But why is it seen as inappropriate for Americans to be openly non-religious? To answer this, we have to discuss the historic and current role of religion in western society.
Religion is far older than societies, and represents man’s earliest and most popular attempts at philosophy. Religions have similar goals: to discover and teach truths about the world and life. These, in truth, are just philosophies that occasionally rely on supernatural forces for answers.
Religion is born out of mankind’s desire for knowing. Before science, rocks and trees were the gift of pagan gods and the stars were their playground.
Man also questioned elements beyond knowing, such as the afterlife and the time before birth. Heavens were devised, reincarnation was considered, and religions began to offer these as cosmic rewards for faith.
Popular modern religions are no different. Christianity, and the far more popular Islam attempt to answer the unknown questions of the world and cosmos. They seek the source of unhappiness and suffering, and look to fix it with faith.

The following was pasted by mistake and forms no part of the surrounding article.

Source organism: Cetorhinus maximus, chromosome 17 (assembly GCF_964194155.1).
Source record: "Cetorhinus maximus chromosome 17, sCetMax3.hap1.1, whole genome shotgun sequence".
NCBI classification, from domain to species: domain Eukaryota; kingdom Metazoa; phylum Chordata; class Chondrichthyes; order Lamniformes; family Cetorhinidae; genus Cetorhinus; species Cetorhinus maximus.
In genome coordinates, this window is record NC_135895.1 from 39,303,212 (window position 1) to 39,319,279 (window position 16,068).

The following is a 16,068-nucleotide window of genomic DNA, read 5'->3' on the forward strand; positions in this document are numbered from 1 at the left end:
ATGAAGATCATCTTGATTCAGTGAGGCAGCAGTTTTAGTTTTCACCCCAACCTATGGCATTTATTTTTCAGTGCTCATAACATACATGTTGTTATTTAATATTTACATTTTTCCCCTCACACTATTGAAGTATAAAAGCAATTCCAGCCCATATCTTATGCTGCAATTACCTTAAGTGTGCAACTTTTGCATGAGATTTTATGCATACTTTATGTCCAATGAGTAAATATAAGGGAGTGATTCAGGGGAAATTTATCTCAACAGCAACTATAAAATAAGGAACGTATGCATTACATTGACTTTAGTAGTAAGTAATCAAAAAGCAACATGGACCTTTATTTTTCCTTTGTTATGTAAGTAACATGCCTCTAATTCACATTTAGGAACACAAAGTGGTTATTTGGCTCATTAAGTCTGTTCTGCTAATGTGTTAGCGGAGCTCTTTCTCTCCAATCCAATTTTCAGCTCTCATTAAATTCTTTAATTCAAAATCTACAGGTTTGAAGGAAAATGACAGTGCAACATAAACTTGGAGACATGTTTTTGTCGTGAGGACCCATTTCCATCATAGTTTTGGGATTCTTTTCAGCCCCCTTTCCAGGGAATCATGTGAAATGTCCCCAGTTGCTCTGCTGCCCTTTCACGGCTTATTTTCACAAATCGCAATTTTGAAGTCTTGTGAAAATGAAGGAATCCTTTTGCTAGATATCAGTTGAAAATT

This is why atheism is so persecuted; to the pious man, an atheist has the desire to destroy their entire world view, to take away their cherished gods and beliefs.
However, as a good philosopher, I must oppose religions and religious behavior.
While I can commend the humanitarian feats and genuinely pure intention of the religious, religion has one dangerous element in the modern world: Religious philosophy is not based on facts and evidence and logic. Religion is based on the authority of a religious text.
Elements of more ancient societies have given rise to gods and religions for clear reasons. Before the modern biology, sacrificing to a harvest goddess may have given a farmer the comforting thought that his crops may now succeed.